Governments can no longer take it for granted, as they might have done 20 years ago, that a major resource development company or transnational company will always stand behind a wholly-owned subsidiary which has been held liable for damages in an environmental catastrophe or large lawsuit. The financial consequences of such events as Bophal and the Exxon Valdez can have a very damaging impact on the balance sheet of even the largest and strongest corporations. With the increasing emphasis on environmental concerns, governments see the need for parent company guarantees and increasingly companies are declining to accept open-ended commitments which could, on a worst-case assumption, run into billions of dollars. There is a weakness in the present guidance for direct foreign investors in developing countries as to how governments can secure guarantees for project-specific companies or transnational subsidiaries.
The Encyclopedia of World Problems and Human Potential is a unique, experimental research work of the Union of International Associations. It is currently published as a searchable online platform with profiles of world problems, action strategies, and human values that are interlinked in novel and innovative ways. These connections are based on a range of relationships such as broader and narrower scope, aggravation, relatedness and more. By concentrating on these links and relationships, the Encyclopedia is uniquely positioned to bring focus to the complex and expansive sphere of global issues and their interconnected nature.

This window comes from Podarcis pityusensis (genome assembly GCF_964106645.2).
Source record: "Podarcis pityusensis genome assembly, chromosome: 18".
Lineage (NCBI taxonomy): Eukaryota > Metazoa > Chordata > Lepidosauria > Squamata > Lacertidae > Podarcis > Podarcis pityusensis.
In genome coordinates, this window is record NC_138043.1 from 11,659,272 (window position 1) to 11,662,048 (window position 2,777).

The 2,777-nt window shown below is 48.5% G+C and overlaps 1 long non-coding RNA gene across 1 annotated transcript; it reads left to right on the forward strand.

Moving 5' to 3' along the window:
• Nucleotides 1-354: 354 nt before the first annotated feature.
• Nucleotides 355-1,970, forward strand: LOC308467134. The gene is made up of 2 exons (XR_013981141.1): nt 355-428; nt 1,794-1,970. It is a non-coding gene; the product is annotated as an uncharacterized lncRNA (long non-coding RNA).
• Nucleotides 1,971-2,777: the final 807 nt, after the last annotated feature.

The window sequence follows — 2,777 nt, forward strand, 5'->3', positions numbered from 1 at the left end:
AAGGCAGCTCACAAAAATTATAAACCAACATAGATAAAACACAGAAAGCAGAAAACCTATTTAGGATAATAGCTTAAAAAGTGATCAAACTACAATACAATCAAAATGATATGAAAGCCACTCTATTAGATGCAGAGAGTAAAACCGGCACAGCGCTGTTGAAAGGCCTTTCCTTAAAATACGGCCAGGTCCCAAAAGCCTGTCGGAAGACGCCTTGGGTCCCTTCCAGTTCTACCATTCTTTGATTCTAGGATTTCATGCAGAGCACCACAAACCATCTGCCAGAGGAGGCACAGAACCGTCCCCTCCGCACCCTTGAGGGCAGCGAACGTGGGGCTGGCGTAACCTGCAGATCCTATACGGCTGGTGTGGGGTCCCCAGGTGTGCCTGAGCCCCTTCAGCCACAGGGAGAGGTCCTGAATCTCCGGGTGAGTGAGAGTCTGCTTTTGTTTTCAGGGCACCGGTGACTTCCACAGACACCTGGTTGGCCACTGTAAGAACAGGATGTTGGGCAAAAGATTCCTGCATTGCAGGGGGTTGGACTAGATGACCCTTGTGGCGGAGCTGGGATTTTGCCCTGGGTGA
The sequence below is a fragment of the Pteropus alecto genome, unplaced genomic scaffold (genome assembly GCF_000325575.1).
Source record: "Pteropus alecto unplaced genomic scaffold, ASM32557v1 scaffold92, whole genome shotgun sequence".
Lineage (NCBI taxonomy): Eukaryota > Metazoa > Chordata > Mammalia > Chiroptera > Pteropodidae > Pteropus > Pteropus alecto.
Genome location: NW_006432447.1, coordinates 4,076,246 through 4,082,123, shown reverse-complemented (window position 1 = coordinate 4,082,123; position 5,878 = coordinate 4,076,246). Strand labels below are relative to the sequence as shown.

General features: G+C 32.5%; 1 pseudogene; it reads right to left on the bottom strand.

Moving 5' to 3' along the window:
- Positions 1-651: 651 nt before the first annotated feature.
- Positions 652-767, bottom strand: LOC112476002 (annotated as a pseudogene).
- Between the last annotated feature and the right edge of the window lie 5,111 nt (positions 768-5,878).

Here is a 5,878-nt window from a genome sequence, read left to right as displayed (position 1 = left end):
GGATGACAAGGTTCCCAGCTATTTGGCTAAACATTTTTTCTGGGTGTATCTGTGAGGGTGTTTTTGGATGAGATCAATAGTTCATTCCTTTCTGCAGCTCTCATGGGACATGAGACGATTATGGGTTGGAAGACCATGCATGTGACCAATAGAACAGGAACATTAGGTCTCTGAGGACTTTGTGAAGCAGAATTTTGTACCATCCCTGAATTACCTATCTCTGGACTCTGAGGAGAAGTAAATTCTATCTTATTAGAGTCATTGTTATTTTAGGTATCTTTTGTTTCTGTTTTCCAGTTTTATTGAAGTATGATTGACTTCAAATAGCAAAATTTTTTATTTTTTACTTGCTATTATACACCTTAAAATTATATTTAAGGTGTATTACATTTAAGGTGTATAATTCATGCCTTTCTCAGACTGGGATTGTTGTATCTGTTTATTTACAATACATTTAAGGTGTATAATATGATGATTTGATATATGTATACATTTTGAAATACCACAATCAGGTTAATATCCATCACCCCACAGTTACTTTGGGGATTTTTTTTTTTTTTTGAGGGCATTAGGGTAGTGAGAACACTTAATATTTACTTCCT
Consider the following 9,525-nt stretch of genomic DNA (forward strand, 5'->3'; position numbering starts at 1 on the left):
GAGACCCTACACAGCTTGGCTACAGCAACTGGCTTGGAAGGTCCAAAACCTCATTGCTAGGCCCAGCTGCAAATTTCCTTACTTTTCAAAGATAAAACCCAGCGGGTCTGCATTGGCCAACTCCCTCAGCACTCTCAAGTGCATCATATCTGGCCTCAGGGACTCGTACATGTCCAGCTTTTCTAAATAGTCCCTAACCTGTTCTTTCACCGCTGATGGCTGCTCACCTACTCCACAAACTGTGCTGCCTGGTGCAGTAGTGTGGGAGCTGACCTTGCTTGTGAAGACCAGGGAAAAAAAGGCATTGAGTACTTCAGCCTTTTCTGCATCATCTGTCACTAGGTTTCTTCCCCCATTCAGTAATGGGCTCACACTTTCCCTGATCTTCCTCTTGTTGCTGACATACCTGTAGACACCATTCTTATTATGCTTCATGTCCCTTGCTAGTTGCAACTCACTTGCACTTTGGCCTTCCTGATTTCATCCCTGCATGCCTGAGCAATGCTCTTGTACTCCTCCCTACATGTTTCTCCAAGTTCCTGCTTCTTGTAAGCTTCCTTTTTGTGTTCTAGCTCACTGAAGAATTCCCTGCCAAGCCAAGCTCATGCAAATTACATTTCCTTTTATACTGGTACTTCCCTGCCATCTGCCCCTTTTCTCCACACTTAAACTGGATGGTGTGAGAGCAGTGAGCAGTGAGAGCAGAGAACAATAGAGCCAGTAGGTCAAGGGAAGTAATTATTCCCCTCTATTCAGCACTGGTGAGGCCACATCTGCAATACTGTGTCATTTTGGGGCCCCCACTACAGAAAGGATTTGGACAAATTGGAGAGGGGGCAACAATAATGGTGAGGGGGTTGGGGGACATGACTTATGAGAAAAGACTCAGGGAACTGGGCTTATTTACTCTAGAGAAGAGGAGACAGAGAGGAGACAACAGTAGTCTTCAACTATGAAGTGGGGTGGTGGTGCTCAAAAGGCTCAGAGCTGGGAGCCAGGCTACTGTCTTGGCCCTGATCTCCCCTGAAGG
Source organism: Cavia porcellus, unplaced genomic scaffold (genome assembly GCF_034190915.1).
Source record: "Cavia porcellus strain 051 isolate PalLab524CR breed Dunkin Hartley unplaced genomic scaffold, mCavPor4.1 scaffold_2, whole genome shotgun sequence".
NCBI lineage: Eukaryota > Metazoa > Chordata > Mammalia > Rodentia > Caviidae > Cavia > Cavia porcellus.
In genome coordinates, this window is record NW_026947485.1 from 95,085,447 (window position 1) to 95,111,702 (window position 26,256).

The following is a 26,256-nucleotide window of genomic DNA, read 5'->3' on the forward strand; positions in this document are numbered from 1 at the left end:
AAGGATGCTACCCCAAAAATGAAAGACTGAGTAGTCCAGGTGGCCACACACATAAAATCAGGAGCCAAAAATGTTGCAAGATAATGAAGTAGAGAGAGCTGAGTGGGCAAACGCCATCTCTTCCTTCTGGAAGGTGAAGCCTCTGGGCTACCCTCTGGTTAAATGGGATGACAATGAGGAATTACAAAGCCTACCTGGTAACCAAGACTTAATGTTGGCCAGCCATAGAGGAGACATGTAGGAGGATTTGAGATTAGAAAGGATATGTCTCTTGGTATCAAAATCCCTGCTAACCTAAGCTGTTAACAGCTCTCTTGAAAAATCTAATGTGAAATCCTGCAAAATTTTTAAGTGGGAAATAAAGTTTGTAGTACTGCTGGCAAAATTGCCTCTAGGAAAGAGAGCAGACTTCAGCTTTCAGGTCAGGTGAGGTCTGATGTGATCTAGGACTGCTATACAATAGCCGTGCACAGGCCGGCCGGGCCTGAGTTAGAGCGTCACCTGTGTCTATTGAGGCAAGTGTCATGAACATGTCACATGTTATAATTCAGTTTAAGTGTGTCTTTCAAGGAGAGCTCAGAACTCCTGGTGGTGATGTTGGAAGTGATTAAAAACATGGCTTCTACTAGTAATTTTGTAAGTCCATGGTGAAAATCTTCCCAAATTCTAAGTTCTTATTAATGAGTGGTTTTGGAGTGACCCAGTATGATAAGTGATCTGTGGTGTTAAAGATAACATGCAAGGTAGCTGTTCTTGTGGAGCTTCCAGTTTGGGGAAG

The initial content for the Encyclopedia was seeded from UIA’s Yearbook of International Organizations. UIA’s decades of collected data on the enormous variety of association life provided a broad initial perspective on the myriad problems of humanity. Recognizing that international associations are generally confronting world problems and developing action strategies based on particular values, the initial content was based on the descriptions, aims, titles and profiles of international associations.
Non-profit, apolitical, independent, and non-governmental in nature, the UIA has been a pioneer in the research, monitoring and provision of information on international organizations, international associations and their global challenges since 1907.